The cancellation of flights into Europe because of fears over volcanic ash could be costing the Canadian air travel industry about $4 million a day, one expert estimates.

Airline analyst Robert Kokonis calculates that Air Canada could be losing about $3 million per day, while tour operator Air Transat could lose about $750,000.

Canadian airports and travel agencies are also losing money, as would-be travellers to Europe see their flights cancelled, Kokonis adds.

He estimates that after five days of disruptions, nearly $20 million has been lost in Canada's travel industry so far. If disruptions continue, there could even be layoffs at airlines and airports because of reduced service.

Continued disruptions are possible. AMEC meteorologist Stephen Green noted in an interview with CTV's Canada AM Monday morning that the last time this Icelandic volcano blew its top, the eruption lasted 14 months. He notes most volcanologists expect the current eruption to last two or three months.

The Canadian Meteorological Centre says there is a low probability that the ash will disrupt flights in Canada, noting satellite imagery doesn't suggest ash presence in high concentrations.

"Based on satellite imagery and reports from pilots, there's no evidence of any significant amount of volcanic ash west of a line that runs through Iceland," Richard Hogue, the centre's director of national prediction operations, told The Canadian Press.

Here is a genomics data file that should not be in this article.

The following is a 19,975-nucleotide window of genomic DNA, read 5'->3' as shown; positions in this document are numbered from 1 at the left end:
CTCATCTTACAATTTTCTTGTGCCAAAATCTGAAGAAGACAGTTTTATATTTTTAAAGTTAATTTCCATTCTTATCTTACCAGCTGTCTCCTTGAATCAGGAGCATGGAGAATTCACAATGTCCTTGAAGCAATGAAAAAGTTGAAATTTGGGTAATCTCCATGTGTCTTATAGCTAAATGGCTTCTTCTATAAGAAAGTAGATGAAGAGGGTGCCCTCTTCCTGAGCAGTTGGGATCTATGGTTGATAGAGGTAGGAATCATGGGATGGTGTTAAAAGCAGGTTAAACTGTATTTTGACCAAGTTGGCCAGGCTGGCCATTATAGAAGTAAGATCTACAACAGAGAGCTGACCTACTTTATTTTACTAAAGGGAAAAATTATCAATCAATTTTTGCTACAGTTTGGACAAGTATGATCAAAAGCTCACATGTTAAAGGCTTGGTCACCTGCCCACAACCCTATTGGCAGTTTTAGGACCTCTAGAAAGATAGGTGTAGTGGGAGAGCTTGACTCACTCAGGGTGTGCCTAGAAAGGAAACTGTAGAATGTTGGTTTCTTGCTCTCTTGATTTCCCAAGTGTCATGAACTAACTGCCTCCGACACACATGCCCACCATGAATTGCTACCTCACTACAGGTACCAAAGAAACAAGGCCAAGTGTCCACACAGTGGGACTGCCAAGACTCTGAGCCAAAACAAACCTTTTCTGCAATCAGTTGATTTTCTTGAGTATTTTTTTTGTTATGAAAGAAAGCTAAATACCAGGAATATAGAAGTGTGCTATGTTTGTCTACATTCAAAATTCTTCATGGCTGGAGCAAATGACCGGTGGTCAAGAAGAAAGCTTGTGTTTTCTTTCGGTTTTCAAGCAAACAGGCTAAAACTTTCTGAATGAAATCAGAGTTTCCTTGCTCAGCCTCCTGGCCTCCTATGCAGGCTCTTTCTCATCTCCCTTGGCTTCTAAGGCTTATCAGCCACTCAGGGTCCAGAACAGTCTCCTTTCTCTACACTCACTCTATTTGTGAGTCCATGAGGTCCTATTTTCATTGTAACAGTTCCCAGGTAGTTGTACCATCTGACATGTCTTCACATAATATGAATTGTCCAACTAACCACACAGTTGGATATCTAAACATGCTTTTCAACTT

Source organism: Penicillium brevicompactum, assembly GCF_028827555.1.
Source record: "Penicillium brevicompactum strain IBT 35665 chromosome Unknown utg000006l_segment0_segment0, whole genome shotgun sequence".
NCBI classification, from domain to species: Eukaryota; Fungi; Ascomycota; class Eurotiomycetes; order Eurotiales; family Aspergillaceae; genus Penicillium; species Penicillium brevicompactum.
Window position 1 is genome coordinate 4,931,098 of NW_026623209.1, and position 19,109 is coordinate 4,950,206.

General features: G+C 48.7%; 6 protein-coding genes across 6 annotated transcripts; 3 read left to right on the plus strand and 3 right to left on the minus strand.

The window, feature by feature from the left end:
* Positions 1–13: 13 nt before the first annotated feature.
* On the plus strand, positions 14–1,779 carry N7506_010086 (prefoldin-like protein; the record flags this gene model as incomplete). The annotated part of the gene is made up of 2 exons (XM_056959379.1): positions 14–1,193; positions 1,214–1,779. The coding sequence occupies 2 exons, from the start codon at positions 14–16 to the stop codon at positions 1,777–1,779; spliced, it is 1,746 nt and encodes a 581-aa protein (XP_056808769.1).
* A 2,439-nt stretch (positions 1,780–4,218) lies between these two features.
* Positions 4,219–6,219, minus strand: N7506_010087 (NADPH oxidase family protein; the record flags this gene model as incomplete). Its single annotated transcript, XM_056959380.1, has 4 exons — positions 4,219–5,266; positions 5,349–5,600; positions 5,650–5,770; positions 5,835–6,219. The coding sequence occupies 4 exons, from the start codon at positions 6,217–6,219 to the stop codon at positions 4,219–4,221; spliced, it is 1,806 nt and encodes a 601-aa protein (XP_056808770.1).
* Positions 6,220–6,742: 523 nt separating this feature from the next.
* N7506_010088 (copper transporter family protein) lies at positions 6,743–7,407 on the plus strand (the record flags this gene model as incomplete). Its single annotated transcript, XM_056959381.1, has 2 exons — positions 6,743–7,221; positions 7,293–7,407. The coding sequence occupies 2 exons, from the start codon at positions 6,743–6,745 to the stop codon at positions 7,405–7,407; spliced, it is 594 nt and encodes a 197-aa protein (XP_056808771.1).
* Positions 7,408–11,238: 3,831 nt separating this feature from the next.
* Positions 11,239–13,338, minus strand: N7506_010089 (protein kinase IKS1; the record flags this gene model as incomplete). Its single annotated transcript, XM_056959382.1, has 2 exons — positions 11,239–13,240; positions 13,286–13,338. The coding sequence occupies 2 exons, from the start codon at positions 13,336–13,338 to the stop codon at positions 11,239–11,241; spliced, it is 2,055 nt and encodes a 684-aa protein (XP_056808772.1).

"Reports suggest that the volcano has really calmed down. For now the news is good."

A number of flights in and out of St. John's International Airport were delayed or cancelled Monday morning, but that was due to heavy fog, not the threat of the ash, airport authorities said.

Air Canada has now resumed its normal flight schedule, while WestJet reports one cancellation due to an aircraft maintenance issue. Porter Airlines scrubbed one flight last night over worries about ash, but no further cancellations were expected Monday.

Green says the weather conditions that are pulling the ash over the Atlantic are rare and not expected to change for at least a week.

"That is very, very rare for surface level winds to be dragging particulates west across the Atlantic," Green noted to CTV's Canada AM from St. John's.

He explained that a large high pressure system has settled over Greenland along with two low pressure systems, one over the Azores and another one south of Newfoundland and Labrador.

The winds blowing between the high and lows are acting like a vacuum cleaner, taking the ash cloud and dragging it against the jet stream.

"This weather pattern is going to persist for up to a week, at a minimum," he said. "So we can expect the ash to come across the Atlantic for up to a week."

He says it's a near certainty that the plume will bring ash across the eastern seaboard, including through the New England states and eastern Quebec. But it remains to be seen what kind of concentrations of volcanic debris will be inside the cloud.

"If the concentrations are sufficient to disrupt flight operations, it has the potential to disrupt flights in the eastern seaboard of the U.S.," Green said.